With COVID-19 vaccine developers reporting promising results, it is probable we will one day face a major public health question: can the government compel New Zealanders to be vaccinated?
Just as inevitably, some people will refuse a vaccine. As we have seen overseas with debates over the wearing of masks, and more generally with anti-vaccination activists everywhere, compulsion is not a simple matter.
There are competing rights and duties on both sides. Forcing an individual to be vaccinated is a violation of their fundamental right to personal autonomy, which informs the more specific right to bodily integrity.
Basically, those rights mean every person can make decisions for themselves and what can and cannot be done to their bodies.
The state’s duty to protect
While international human rights treaties support this, they do not specifically talk about the right to refuse medical treatment. Rather, they state that everyone has the right not to be subjected to medical experimentation without free consent.
And here we see how quickly the stakes are raised. These rights are part of the broader right to be free from torture, cruel and inhuman degrading treatment or punishment. The specific reference to medical experimentation is a response to what happened under the Nazi regime during the second world war.
But it’s the fundamental right to life that throws the COVID-19 vaccine issue into stark relief, because it also means governments must make some effort to safeguard citzens’ lives by protecting them from life-threatening diseases.
Although everyone has the right to the highest attainable standard of health, this includes the right to be free from non-consensual medical treatment. But this in turn may be subject to the state’s obligation to prevent and control disease.
The introduction of mass immunisation programs therefore requires quite a balancing act.
In New Zealand, the courts and their English predecessors have long recognised and protected the right to bodily integrity. The New Zealand Bill of Rights Act 1990 also clearly states that everyone has the right to refuse medical treatment.
Public health can trump individual rights
Any restriction of that right, any intrusion into the individual’s bodily integrity, would require explicit statutory authorisation. Such legislation would have to be interpreted very strictly and, wherever possible, consistently with the Bill of Rights Act.
There are examples of how this would work in practice. A recent decision from the Supreme Court of New Zealand addressed whether the fluoridation of water as a public health measure was a violation of the right to refuse medical treatment.
The court found it was. But – and it’s an important but – the court decided some public health measures could override the right to refuse medical treatment where these measures are clearly justified.
Clear justification would mean there must be a reasonable objective to compulsory vaccination that justifies the limits placed on the right to refuse medical treatment.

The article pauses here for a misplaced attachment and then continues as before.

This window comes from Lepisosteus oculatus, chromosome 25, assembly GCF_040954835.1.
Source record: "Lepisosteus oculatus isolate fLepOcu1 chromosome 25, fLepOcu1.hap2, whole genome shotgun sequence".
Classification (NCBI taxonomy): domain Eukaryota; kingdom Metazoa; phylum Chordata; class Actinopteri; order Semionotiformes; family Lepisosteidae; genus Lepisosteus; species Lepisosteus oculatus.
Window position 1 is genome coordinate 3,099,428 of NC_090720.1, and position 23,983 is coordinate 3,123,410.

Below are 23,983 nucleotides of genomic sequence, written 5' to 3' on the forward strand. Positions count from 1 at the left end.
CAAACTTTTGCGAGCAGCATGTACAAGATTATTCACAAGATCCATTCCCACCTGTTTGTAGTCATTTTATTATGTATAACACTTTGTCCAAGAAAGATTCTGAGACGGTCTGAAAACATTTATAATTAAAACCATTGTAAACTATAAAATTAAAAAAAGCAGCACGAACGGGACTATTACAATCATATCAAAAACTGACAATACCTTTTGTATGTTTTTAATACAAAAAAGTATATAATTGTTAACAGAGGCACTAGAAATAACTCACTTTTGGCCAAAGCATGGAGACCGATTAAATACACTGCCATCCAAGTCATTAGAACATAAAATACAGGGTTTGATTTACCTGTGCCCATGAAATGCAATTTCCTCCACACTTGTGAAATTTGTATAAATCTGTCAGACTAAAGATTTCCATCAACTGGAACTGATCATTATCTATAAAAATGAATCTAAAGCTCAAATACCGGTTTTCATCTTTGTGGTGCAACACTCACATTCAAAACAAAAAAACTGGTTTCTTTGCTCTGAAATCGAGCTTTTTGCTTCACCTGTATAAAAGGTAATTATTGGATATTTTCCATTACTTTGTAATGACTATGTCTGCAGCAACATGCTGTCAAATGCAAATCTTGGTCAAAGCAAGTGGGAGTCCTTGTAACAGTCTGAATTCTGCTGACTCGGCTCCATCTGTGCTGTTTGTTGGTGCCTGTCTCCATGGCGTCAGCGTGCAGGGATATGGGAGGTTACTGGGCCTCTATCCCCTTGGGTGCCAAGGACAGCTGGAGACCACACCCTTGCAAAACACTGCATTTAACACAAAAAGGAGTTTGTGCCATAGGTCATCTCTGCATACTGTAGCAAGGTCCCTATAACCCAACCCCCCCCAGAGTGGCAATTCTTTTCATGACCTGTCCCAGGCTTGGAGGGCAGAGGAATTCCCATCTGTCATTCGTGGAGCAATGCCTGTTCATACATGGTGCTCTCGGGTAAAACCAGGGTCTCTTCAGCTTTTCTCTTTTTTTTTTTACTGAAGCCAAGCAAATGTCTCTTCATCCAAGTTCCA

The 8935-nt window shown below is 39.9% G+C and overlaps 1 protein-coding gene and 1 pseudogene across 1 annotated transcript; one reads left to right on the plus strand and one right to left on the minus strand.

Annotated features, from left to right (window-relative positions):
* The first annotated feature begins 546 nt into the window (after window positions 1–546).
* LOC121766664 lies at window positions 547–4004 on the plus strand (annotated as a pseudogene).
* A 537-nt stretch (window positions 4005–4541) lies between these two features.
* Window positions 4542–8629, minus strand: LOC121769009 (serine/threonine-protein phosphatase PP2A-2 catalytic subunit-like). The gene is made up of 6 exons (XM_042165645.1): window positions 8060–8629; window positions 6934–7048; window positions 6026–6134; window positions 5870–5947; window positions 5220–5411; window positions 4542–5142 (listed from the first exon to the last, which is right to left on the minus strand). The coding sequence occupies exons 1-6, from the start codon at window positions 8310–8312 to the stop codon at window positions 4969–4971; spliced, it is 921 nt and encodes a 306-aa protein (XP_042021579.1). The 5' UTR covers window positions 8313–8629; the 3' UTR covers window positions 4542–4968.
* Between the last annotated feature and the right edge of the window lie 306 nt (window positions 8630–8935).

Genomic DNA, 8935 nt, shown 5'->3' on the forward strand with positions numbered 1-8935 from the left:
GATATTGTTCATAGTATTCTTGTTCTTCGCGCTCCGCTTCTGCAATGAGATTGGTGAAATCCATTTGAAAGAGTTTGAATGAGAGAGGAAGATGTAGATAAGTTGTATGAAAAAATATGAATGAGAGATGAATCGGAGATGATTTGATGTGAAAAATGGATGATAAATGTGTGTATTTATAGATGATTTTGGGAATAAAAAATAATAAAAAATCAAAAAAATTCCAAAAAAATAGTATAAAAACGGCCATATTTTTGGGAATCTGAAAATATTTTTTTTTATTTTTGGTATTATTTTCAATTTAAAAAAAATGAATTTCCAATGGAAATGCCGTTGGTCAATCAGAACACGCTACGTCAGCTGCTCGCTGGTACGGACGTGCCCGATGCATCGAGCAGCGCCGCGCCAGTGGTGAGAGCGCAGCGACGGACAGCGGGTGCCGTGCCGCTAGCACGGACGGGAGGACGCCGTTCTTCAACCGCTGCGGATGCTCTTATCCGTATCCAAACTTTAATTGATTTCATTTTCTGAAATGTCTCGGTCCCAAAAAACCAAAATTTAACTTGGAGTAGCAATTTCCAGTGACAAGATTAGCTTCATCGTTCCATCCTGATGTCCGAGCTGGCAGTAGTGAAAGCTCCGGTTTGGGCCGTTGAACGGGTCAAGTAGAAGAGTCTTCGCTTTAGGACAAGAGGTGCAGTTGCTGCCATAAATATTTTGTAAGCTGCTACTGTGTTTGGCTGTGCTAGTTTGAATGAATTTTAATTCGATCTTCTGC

Such limits must be no more than are reasonably necessary to achieve the desired public health outcome, and they must be proportionate to the importance of mandatory vaccination.GettyImages
Consequences for refusing vaccination?
In the end, should a COVID-19 vaccine become available, New Zealanders would have the right (but not the absolute right) under international and domestic law to refuse to be vaccinated. And the government could – and might even be obliged to – override that right.
So, no definitive answer. Furthermore, just because the government could make vaccination compulsory doesn’t mean it should.
It might not even have to. A person could still exercise their right to refuse vaccination but the government could then impose limits on other rights and freedoms.
In practical terms, this could mean no travel or access to school or the workplace if it placed the health and lives of others at risk. Similarly, a refusal to be vaccinated could limit jobs or social welfare benefits that depend on work availability.
But, again, the government would have to present clear justifications for any such restrictions.
Public consent is vital
Without a doubt, this would be highly controversial and the government would need to engage in another balancing act.
But a purely voluntary approach can have mixed results, too, as the 2019 measles outbreak showed. The main problem appears to have been a poorly designed immunisation program that missed various ethnic, socioeconomic and regional targets.
The success of a voluntary approach will be dependent on a highly performing vaccination program that is accessible to all New Zealanders and backed up by a strong public education campaign.
Ultimately, as the collective effort of the “team of 5 million” has already shown, the effectiveness of any law really depends on each one of us and the decisions we make.
Authors: Claire Breen, Professor of Law, University of Waikato